1. a confidence trickster, a cheat, esp. when telling ‘sob-stories’ or posing as a deaf-mute.
|Choice of Harlequin I viii: Though you’re a flashy coachman, here the gagger holds the whip.|
|Whole Art of Thieving 34: Gaggers [...] They are a very deceitful set of people in general, that deserve a prison more than relief: some of them go in a sailor’s dress, pretending that they were galley slaves, and that their tongues were cut out by the Turks, and their arms were burnt in the row gallies: to deceive the world they cut the strings of their tongues, and so swallow it down their throat, that none can perceive it, and make their arms raw by perpetual blisters; but if they were taken to the whipping post, the dumb would speak, and those that walk with crutches would shift without them.|
|Classical Dict. of the Vulgar Tongue ms. additions n.p.: Gaggers. High and Low. Cheats, who by sham pretences, & Wonderful Stories of their sufferings, impose on the Cedulity of well meaning People.|
|Classical Dict. of the Vulgar Tongue (3rd edn) .|
|Lex. Balatronicum [as cit. 1796].|
|Life and Adventures of Samuel Hayward 50: An hotel [...] distinguished for its life and fun, and visited by all the rum customers upon the pavé, from the four-in-hand whip to the neddy proprietor—traps, gaggers.|
|Sussex Advertiser 14 Apr. 4/3: [We] soon passed a long string of gaggers, priggers, Adam Tylers, fancy coves, autum [sic] morts, gammoners, sweetners, uprightmen, bully huffs, lully priggers, star gazers, and coves of all sorts.|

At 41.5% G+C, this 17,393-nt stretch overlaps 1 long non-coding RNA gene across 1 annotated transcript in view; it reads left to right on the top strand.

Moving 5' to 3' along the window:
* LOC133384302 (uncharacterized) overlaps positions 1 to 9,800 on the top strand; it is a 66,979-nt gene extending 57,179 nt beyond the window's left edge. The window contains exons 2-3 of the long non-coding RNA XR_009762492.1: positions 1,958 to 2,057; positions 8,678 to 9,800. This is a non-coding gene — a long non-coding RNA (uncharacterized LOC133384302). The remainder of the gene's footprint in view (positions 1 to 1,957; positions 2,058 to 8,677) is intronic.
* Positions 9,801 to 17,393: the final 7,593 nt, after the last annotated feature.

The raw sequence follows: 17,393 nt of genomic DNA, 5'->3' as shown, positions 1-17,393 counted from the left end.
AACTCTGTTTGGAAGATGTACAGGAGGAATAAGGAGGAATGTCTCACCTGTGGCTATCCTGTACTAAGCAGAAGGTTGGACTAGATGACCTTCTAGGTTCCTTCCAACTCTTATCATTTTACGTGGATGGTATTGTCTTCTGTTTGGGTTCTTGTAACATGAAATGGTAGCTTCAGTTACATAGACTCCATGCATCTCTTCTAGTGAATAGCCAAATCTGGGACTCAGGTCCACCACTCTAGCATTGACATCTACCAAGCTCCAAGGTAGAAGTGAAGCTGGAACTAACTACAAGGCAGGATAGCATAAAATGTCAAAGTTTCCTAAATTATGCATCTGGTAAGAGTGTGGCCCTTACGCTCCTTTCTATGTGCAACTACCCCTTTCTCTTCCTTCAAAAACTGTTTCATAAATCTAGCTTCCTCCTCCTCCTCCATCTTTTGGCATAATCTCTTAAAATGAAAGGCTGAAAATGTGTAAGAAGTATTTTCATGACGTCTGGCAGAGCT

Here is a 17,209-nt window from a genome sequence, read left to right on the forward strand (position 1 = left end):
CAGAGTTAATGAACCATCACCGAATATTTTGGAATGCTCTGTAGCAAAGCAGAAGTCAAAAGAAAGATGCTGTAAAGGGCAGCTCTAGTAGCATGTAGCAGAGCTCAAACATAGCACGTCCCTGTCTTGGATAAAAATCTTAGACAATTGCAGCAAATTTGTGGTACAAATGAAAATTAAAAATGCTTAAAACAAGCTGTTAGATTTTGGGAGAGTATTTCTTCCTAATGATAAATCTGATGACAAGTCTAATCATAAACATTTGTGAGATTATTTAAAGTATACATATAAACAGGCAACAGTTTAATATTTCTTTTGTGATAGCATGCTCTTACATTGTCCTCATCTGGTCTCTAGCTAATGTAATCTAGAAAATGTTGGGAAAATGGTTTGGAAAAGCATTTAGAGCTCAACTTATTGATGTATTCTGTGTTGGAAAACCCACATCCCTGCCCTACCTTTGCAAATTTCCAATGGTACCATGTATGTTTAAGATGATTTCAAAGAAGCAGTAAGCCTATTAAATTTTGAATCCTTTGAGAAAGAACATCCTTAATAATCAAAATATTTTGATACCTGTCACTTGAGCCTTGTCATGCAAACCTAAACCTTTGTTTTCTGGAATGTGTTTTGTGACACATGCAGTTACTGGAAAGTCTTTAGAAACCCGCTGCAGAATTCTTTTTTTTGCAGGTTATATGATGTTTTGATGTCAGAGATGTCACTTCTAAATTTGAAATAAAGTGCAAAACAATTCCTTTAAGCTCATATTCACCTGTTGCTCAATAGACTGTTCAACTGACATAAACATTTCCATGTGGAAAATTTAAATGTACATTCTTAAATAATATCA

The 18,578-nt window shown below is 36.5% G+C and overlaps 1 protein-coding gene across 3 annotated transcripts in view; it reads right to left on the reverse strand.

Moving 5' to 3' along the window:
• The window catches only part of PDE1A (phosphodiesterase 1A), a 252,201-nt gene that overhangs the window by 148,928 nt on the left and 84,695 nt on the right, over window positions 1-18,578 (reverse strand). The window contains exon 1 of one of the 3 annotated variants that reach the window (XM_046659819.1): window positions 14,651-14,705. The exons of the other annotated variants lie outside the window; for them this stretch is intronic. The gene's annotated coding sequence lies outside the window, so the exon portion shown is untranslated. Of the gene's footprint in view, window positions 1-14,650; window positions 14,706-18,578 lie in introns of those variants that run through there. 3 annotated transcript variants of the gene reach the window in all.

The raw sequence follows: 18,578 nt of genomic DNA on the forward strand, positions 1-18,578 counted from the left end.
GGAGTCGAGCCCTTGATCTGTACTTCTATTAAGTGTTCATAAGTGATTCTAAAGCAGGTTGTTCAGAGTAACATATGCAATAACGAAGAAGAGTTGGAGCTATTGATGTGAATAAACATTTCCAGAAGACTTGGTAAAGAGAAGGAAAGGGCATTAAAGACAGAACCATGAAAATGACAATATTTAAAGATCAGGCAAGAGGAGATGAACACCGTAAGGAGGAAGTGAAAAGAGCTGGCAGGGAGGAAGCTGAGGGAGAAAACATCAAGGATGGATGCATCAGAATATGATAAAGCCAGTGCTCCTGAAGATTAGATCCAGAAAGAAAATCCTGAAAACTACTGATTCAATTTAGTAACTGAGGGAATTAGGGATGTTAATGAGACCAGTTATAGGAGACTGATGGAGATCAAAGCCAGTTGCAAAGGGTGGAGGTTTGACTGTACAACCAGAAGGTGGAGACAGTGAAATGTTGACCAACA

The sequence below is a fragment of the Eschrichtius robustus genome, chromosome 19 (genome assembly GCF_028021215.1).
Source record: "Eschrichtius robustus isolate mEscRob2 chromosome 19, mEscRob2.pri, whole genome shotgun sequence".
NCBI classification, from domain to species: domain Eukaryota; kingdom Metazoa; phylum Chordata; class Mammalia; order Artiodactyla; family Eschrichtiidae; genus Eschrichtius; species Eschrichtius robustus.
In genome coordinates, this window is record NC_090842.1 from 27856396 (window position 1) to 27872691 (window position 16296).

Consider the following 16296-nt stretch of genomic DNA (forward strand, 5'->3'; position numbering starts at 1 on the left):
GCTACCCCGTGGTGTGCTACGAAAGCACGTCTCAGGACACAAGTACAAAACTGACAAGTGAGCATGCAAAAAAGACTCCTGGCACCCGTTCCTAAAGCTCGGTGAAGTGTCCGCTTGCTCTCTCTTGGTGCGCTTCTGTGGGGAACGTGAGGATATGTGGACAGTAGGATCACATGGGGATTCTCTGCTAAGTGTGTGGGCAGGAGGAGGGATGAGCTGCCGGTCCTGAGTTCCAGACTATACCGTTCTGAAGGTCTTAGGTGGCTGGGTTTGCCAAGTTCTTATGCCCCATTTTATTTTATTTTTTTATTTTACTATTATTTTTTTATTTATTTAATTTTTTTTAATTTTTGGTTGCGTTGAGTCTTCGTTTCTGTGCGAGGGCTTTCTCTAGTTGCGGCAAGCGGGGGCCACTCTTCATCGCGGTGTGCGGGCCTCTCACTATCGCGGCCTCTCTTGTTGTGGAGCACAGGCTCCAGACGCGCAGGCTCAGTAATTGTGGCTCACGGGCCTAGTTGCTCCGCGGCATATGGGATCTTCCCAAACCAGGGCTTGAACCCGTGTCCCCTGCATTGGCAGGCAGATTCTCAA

|Modern Flash Dict.|
2. a joker; in theatrical context, esp. of comedians, one who ad-libs.
|Punch I 69: Men with ‘swallows’ like Thames tunnels, in fact accomplished gaggers and unrivalled ‘wiry watchers’ [F&H].|
|Era 9 July 15/3: Actors in those days — especially those who played comic parts [...] were incorrigible ‘gaggers’.|
|Globe (London) 3 Mar. 1/4: The low comedy was much toned down [...] In other words, the gaggers were gagged [F&H].|
|Era (London) 13 Jan. 9/5: He was a great ‘gagger,’ and gagged through all his speaking parts.|
|First Hundred Thousand (1918) 106: The punctilious Mucklewame was still glaring severely after this unseemly ‘gagger’.|
|Eve. Teleg. (Dundee) 5 Nov. 4/3: [headline] Stage Gaggers who made History. Impromptu Lines in Famous Plays.|
|(con. 1860s) Dan Leno and the Limehouse Golem 78: She might make a good gagger.|
3. a tramp, a beggar, who uses ’true’ stories to enhance the basic beggar’s entreaties.
|Leicester Chron. 21 June 12/2: ‘Tom the Gagger‘ introduced Fred to a company of seven others.|
|Derbys. Advertiser 2 Dec. 25/4: ‘Gaggers,’ the higher class of treamps, with their plausible tales.|
|Leamington Spa Courier 20 Sept. 7/1: There are a great many tramps staying in this district at the present time [...] We have among us ‘gaggers’ (beggars).|
|Down and Out in Complete Works I (1986) 176: These (omitting the ones that everyone knows) are some of the cant words now used in London: [...] A gagger – beggar or street performer of any kind.|
4. (US Und.) a receiver of stolen goods.
|Criminal Sl. (rev. edn).|
5. (US tramp) a tramp who makes a living by telling stories.
|Hobohemia 47: Some of his associates are ‘gaggers’ who get their living — a scanty one — by telling tales.|